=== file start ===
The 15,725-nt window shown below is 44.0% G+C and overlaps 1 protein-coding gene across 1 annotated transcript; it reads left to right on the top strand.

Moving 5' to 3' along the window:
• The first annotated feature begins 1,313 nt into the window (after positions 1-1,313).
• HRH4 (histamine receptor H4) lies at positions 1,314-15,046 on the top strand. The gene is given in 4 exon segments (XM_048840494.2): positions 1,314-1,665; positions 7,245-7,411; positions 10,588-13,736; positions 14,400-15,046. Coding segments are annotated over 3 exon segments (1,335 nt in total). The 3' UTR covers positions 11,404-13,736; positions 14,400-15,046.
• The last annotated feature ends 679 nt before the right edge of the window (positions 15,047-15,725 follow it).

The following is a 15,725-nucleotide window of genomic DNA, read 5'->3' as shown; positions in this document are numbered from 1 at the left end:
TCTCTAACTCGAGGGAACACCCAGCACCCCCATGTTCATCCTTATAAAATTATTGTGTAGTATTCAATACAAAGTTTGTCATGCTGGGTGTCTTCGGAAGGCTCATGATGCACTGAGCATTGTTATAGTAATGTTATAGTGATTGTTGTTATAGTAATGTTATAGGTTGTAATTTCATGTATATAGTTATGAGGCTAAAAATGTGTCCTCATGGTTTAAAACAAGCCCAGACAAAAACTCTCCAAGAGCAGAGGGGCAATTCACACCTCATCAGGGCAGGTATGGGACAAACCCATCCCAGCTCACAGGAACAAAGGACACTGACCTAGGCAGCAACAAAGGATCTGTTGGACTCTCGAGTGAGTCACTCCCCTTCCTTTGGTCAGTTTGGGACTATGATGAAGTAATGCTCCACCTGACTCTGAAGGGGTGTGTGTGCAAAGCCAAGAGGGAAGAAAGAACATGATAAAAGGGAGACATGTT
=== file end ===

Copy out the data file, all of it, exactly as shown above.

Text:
The 15,725-nt window shown below is 44.0% G+C and overlaps 1 protein-coding gene across 1 annotated transcript; it reads left to right on the top strand.

Moving 5' to 3' along the window:
• The first annotated feature begins 1,313 nt into the window (after positions 1-1,313).
• HRH4 (histamine receptor H4) lies at positions 1,314-15,046 on the top strand. The gene is given in 4 exon segments (XM_048840494.2): positions 1,314-1,665; positions 7,245-7,411; positions 10,588-13,736; positions 14,400-15,046. Coding segments are annotated over 3 exon segments (1,335 nt in total). The 3' UTR covers positions 11,404-13,736; positions 14,400-15,046.
• The last annotated feature ends 679 nt before the right edge of the window (positions 15,047-15,725 follow it).

The following is a 15,725-nucleotide window of genomic DNA, read 5'->3' as shown; positions in this document are numbered from 1 at the left end:
TCTCTAACTCGAGGGAACACCCAGCACCCCCATGTTCATCCTTATAAAATTATTGTGTAGTATTCAATACAAAGTTTGTCATGCTGGGTGTCTTCGGAAGGCTCATGATGCACTGAGCATTGTTATAGTAATGTTATAGTGATTGTTGTTATAGTAATGTTATAGGTTGTAATTTCATGTATATAGTTATGAGGCTAAAAATGTGTCCTCATGGTTTAAAACAAGCCCAGACAAAAACTCTCCAAGAGCAGAGGGGCAATTCACACCTCATCAGGGCAGGTATGGGACAAACCCATCCCAGCTCACAGGAACAAAGGACACTGACCTAGGCAGCAACAAAGGATCTGTTGGACTCTCGAGTGAGTCACTCCCCTTCCTTTGGTCAGTTTGGGACTATGATGAAGTAATGCTCCACCTGACTCTGAAGGGGTGTGTGTGCAAAGCCAAGAGGGAAGAAAGAACATGATAAAAGGGAGACATGTT